Tag Archives: rob bell
Posted on 20. Apr, 2011 by Tim Stoner.
I wonder why we have such trouble taking the biblical depictions of heaven seriously. It seems to frighten and shame us somehow. Whether conceived as place or state, it is weightier and infinitely more substantial than ours. So we must fold, flatten and reshape it. Do we find it embarrassing because it exposes our smallness and lightness of being? Admittedly, it is too bright and too concentrated by far. After all, it is where saints live, and maybe this is why we dislike the shattering images, because it reminds us that that is precisely what we are not. But, there is hope that we still can be.
Posted on 24. Mar, 2011 by Tim Stoner.
Recently, a thoughtful young man asked a question that jarred me. This was how the question was posed: “What’s so special about the moment of death that it suddenly cuts off the availability of God’s grace?” I had no good anwer until I happened to read through the story of the encounter between Jesus and a demonized Jewish synagogue attendee. What he screams at Jesus wipes off any ironic, postmodern smirk and reveals a lot about the irrevocable line between life and death.
Posted on 19. Mar, 2011 by Tim Stoner.
Something has been steadily seeping out of our discourse over several decades–the gripping awareness of God’s majesty. It is in this generation that the resultant lightness of God’s being is becoming impossible to ignore. There was a time when men and women lived in a world drenched with God, they blazed with a white-hot devotion. As I read Love Wins I was compelled to pick up a book by such a man: Knowledge of the Holy. It shows us why where there is no doxology Hell makes no sense.
Posted on 17. Mar, 2011 by Tim Stoner.
In Love Wins Bell is launching a serious critique against belief in the conscious, eternal torment of those who reject Christ. Now, the really bad news hidden beneath Bell’s sympathetic and generous dismissal of the church’s historic teaching is that it drives all evil and suffering, as well as catastophes like those in Japan, completely outside the providence of God. A good God who is too good to condemn to an eternal Hell is incapable of having anything to do with the major traumas of our life, except to (after the fact) put a kindly but impotent hand on our shoulder and sympathize with our pain. This good-natured, frustrated bystander to suffering can offer us no real hope or comfort at all.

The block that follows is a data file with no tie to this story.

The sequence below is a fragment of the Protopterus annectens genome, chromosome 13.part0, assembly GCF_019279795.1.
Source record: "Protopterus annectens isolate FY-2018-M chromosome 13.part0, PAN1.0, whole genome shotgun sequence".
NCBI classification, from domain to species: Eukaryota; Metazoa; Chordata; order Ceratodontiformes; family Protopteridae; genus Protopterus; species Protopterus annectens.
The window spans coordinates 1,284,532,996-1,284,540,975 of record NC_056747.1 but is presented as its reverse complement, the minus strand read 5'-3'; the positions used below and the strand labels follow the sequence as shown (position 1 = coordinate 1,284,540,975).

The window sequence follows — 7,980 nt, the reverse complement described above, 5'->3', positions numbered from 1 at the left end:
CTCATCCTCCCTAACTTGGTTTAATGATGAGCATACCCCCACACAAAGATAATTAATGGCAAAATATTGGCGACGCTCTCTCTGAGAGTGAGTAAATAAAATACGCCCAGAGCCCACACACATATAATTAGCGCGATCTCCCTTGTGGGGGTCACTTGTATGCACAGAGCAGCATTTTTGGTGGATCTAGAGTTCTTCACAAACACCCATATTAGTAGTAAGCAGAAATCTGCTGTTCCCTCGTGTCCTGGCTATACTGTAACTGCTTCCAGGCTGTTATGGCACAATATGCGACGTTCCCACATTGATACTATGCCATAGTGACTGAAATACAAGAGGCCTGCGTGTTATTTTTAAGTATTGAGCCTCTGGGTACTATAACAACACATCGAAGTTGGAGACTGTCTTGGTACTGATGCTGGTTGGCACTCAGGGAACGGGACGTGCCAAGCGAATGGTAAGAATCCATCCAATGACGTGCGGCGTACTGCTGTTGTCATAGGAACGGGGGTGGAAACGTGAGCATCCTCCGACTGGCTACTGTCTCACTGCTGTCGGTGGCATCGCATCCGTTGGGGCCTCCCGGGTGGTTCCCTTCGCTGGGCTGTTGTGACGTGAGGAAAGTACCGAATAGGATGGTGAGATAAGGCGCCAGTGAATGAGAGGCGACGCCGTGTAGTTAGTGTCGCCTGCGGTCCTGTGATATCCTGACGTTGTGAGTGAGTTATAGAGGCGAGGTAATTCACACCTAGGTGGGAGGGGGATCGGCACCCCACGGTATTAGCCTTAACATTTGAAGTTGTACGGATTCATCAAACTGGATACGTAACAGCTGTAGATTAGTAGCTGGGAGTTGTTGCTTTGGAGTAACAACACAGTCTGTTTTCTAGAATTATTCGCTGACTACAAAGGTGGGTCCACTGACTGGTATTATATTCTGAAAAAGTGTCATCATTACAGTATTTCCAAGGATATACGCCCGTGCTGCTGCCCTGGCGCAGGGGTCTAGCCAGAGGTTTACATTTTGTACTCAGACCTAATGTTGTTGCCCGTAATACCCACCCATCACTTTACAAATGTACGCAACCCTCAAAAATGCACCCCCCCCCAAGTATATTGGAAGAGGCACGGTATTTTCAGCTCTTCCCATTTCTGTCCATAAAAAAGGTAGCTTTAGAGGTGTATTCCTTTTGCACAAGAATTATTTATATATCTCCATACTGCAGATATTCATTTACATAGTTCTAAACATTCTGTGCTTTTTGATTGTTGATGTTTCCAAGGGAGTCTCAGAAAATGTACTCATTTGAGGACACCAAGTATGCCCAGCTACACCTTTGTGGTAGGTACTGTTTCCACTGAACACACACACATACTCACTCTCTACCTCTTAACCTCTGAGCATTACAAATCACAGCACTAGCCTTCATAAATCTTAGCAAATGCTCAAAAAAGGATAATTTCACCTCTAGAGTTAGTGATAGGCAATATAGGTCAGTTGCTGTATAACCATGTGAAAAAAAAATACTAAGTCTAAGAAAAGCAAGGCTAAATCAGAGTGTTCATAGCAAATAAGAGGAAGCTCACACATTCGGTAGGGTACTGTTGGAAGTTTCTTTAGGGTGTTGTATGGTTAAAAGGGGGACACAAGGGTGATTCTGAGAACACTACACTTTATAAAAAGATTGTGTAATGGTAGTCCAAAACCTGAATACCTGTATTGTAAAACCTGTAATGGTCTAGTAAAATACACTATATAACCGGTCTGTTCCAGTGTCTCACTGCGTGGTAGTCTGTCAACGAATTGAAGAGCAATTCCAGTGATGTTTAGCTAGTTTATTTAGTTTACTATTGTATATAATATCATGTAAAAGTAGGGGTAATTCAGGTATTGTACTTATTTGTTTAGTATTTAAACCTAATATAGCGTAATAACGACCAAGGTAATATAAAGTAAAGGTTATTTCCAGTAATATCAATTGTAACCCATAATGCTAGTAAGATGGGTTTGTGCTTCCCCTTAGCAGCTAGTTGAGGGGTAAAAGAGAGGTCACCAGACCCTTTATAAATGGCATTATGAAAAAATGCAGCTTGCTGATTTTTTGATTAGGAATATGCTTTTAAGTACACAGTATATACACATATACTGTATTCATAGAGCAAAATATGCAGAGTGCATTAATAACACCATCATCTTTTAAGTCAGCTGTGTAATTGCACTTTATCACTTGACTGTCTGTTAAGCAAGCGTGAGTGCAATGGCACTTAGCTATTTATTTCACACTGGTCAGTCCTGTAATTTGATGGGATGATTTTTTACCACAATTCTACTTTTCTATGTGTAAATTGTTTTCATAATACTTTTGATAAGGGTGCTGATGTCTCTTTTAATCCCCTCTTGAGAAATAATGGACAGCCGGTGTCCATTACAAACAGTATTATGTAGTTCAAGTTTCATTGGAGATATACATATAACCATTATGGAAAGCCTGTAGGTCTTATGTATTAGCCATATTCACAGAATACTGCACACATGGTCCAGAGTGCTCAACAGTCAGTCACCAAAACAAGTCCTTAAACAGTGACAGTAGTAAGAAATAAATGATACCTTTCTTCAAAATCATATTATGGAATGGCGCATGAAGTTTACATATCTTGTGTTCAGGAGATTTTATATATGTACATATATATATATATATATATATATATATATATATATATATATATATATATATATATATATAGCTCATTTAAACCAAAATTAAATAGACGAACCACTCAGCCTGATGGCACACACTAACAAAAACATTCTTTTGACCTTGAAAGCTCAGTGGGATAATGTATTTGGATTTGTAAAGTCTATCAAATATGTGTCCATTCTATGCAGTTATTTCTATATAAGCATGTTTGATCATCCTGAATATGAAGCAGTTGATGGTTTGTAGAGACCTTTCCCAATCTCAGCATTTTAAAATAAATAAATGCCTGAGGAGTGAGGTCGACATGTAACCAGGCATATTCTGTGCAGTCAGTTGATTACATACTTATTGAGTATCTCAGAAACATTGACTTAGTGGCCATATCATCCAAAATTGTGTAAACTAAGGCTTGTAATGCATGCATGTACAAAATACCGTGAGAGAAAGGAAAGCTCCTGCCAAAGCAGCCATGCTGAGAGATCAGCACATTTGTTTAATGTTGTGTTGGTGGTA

Posted on 23. Jun, 2009 by Tim Stoner.
Paul appropriates what is good in the Athenian belief system. He does not jettison all of paganism as evil. Nor does he contend that they must burn down the temples, the scrolls, the ancient writings, nor stop dancing, or enjoying the plays, or the feasts. He recognizes that there is much truth embedded in culture. So he affirms what he can. This is where Rob Bell and Paul can properly be compared. But they diverge dramatically in their motivation for the affirmation. and in what they say immediately afterwards
Posted on 17. Jun, 2009 by Tim Stoner.
If God is not angry then He cannnot be God. Nobody really wants a God who is so loving that He must overlook and ignore blatant and persistent evil. If anger is antithetical to love then the death of Jesus makes no sense, nor, for that matter, do His repeated angry verbal exchanges before His death.
Posted on 17. Jun, 2009 by Tim Stoner.
My childhood struggle with stuttering and my discovery of the holy, unsentimental love of God kicks starts this autobiographical evaluation of “hot” issues facing thinking Christians. This leads to Velvet Rembrandts: why we don’t get to repaint every theological painting in the attic, then winds around to discussing how God can be Good, but not so Nice or Safe, and how Jesus is both compelling, troubling and heroic. Chapters on sex, and my friendship with a homosexual colleague dying of AIDS lead to pondering the role of art and beauty. I conclude with an honest look at the inevitability of final judgment, and, finally, our inconsolable, not so secret, longing for Father and Home.
Woven throughout is a critique of the basic assumptions and core values of Emergent theology. This is not a diatribe. My goal is to offer a biblical and cultural-current evaluation of its dangerous drift while also celebrating where it gets it right.